Police in San Francisco won't be able to provide sneak peeks of any upcoming Apple iPhone.
Investigators from the San Francisco Police Department had expressed interest in reviewing surveillance video taken in a bar where an Apple employee. On the eve of an Apple press conference where the iPhone 5 is , CNET has learned the surveillance video that may have shed some light about the handset--how it was lost and who possessed it--has been unintentionally erased.
The story of the missing unreleased iPhone, the second one Apple has lost control of since April 2010, was. The story began in July when two members of Apple's internal security unit told police that an employee lost the device at Cava 22, a self-described tequila bar in San Francisco's Mission District, sometime around July 22.
On July 24, four police officers and the two Apple security personnel visited a home in the city's Bernal Heights neighborhood where Apple told officers they had electronically traced the phone. According to sources with knowledge of the investigation, the Apple security employees knew that someone had plugged the phone into a computer at the address. With the help of the police, the Apple employees searched the home of Sergio Calderon, a 22-year-old man, who reportedly acknowledged being at Cava 22 the night the iPhone was lost, but said he knew nothing about its disappearance.
Jose Valle, whose family owns Cava 22, told CNET that the bar is equipped with six cameras that snap a photo of different areas of the building every three or four minutes and then store the images on a hard drive. Valle said late last month that police investigators had come by to look at the video but Valle wasn't around. He said he contacted them later but they had yet to follow up.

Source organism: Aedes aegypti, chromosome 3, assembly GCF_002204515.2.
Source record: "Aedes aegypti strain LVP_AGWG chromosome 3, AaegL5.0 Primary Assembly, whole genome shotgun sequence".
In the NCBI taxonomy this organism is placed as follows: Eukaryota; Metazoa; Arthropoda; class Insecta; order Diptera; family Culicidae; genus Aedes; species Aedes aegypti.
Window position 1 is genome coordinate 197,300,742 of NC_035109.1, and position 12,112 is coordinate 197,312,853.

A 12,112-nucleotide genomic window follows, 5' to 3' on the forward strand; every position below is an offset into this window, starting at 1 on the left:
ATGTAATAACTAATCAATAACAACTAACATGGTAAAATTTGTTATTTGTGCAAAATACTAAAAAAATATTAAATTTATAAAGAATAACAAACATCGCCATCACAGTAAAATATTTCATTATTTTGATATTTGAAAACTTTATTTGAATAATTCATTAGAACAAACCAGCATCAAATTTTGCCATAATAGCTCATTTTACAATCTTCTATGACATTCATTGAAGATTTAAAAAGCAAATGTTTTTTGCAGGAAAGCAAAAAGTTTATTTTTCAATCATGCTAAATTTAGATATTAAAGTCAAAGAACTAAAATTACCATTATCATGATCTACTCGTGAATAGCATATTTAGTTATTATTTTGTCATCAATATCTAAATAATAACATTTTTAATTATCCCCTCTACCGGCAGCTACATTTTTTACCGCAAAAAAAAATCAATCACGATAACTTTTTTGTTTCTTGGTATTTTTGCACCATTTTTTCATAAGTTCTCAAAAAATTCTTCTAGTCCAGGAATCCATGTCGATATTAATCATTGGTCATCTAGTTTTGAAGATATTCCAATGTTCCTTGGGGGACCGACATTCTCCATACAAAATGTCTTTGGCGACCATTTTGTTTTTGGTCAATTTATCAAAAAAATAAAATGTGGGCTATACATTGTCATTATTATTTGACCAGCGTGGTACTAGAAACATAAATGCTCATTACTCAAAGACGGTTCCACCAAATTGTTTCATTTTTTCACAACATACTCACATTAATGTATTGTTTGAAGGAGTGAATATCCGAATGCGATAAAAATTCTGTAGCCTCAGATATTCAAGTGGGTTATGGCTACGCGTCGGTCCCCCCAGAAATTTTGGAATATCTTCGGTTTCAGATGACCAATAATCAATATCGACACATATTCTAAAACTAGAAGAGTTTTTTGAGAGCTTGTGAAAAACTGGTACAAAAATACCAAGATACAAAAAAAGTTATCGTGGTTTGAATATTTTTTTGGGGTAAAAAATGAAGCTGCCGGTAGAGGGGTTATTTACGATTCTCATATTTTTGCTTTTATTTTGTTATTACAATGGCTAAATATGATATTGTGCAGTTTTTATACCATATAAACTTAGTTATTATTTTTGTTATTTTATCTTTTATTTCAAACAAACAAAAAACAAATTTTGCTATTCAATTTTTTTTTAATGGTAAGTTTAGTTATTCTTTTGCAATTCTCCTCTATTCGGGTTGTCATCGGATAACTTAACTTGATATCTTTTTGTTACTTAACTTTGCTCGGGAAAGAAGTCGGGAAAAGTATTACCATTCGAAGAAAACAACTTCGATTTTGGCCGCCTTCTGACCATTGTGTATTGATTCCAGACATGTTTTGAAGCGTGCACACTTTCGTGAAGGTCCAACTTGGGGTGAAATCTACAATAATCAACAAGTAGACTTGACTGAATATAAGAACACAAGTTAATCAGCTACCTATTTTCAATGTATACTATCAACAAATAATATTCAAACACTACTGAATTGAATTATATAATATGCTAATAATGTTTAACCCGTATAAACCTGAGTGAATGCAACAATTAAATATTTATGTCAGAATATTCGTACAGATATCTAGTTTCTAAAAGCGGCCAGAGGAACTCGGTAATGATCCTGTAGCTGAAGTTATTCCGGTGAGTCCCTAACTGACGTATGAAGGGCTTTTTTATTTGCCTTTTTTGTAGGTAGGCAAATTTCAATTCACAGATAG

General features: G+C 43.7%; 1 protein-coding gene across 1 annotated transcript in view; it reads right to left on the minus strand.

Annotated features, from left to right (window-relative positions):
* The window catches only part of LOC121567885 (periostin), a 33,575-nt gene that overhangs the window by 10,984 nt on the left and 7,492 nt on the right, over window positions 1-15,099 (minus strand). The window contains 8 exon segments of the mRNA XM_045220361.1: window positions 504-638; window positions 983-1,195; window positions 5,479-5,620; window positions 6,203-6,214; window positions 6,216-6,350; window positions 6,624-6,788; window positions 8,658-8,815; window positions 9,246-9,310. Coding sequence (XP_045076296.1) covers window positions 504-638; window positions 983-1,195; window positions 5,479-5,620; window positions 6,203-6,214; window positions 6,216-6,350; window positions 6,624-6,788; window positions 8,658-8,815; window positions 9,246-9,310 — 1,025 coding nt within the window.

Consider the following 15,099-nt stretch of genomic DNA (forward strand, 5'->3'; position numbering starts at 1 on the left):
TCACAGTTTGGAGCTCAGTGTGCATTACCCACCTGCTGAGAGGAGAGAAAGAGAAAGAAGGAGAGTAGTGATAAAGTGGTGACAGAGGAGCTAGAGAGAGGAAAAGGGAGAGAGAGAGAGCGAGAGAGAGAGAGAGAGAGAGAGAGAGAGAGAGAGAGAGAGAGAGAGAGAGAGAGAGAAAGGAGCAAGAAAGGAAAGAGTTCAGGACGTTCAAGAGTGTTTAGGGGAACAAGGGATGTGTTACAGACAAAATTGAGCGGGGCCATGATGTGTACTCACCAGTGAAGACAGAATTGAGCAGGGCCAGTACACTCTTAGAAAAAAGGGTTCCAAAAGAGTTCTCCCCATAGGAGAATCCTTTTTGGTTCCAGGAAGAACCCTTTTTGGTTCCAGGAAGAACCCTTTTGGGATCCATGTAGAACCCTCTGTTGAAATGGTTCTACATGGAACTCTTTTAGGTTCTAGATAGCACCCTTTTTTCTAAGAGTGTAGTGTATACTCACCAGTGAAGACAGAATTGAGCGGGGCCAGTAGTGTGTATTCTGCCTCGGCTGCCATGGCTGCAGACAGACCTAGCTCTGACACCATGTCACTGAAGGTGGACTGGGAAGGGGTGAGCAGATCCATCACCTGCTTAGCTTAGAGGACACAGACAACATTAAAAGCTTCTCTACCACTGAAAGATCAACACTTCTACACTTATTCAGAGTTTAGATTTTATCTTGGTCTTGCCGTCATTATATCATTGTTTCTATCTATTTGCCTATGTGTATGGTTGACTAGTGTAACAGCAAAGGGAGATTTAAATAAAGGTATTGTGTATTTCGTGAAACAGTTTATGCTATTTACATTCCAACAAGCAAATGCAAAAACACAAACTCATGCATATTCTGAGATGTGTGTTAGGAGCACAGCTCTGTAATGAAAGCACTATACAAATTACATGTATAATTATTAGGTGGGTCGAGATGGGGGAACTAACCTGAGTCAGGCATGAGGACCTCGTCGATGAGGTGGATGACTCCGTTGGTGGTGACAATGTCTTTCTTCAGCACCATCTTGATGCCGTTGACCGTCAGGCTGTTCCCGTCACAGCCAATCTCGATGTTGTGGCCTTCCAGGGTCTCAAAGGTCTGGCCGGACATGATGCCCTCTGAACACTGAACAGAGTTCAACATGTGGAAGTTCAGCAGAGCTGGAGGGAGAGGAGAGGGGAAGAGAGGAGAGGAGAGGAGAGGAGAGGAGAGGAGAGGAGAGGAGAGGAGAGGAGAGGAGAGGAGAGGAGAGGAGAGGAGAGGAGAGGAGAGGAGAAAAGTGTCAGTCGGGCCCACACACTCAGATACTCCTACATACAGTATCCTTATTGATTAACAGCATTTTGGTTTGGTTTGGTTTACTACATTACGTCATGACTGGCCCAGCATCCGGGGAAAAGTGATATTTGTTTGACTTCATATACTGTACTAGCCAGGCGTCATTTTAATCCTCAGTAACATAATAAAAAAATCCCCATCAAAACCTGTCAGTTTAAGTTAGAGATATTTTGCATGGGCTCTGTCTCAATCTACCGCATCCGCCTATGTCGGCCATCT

SFPDin helping Apple's employees enter Calderon's home. Calderon told SFWeekly, an alternative newspaper, that the Apple employees posed as policemen.
Apple has declined to comment on any part of the story and Calderon has not responded to numerous interview requests. Lt. Troy Dangerfield, an SFPD spokesman, was not immediately available for comment today.
As for the video, Valle had said in multiple interviews that he possessed footage for the night in question and even offered to allow CNET to review it for a fee. CNET declined to pay.
Valle had always said that once the hard drive is full, it gets wiped. And that is what occurred in this instance, he said in an interview on Friday.
There are so many questions about Apple's lost iPhones, it's hard to know where to begin. Why did police wait so long to ask Valle for the video? Valle said Apple never approached him. If the company's investigators were so interested in finding out who had the phone, why not make a deal to review the bar's video?
And how about this one: why do Apple employees, anyway?
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